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From Birmingham, Alabama, USA:

Thanks for addressing my original question about my newly diagnosed diabetes. In response to your questions about treatment, I currently have none. All I was told by my general practitioner, who is working part time and about to retire, is that I should see an endocrinologist who specializes in diabetes.

My doctor seemed very aggressive about tests after my fasting glucose and elevated A1c, but when my antibody tests came back negative, he was much less concerned. He didn't even give me a name of a doctor to see. I found someone who was recommended to me, and for three weeks, have been trying to get a referral. Apparently, my insurance doesn't require a referral, but the endocrinologist requires my doctor's office to make the appointment for me. Unfortunately, I have little faith in my doctor's staff after multiple mishaps. I finally got a call yesterday from my doctor's office confirming an appointment. The earliest that doctor can see me is January 30.

In the meantime, I put myself on a strict, anti-carbohydrate diet, which is difficult since I am a vegetarian. I now only monitor every now and then because the numbers depress me. I had hoped they would come down with the diet change, but they haven't. Even when I don't eat during the day, they creep up. I thought that running would keep them down, but it has had the opposite effect. My numbers skyrocket after a run even though I have always heard that exercise was supposed to bring them down. Symptoms that were intermittent and easily dismissed have become very apparent and my vision is affecting my work as a graphic designer. It's all a little disheartening, but I see my regular general practitioner for another appointment and A1c test on January 15. Since my doctor isn't too concerned, I'm telling myself to do what I can and relax about it.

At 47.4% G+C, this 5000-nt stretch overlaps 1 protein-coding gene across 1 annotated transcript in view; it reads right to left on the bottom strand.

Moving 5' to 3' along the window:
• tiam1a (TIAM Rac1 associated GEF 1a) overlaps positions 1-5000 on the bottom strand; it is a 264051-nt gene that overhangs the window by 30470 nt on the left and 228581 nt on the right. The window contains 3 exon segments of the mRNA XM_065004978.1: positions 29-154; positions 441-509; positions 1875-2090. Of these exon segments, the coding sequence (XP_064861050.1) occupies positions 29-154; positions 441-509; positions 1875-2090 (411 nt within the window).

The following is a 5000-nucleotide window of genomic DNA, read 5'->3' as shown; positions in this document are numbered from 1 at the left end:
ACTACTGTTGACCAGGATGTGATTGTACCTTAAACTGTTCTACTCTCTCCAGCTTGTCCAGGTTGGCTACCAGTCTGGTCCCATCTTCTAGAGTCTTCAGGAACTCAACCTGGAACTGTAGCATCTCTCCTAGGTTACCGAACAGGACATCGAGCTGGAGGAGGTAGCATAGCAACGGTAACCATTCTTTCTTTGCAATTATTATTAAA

If you have any suggestions of things I can do in the meantime to keep my blood sugars down, I would be grateful. I also wonder what glucose number is high enough that it should cause concern. My numbers go up pretty high, but since they eventually go down, I'm assuming it's okay.


I would recommend you go back to your primary care physician and recommend a therapy that can address the high blood sugars that exist now and that might hold off the more severe symptoms until the endocrinologist sees you. It seems reasonable to treat the high blood sugars now and not wait, while you remain more and more symptomatic.


Original posting 7 Jan 2007
Posted to Diagnosis and Symptoms


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Last Updated: Tuesday April 06, 2010 15:10:10
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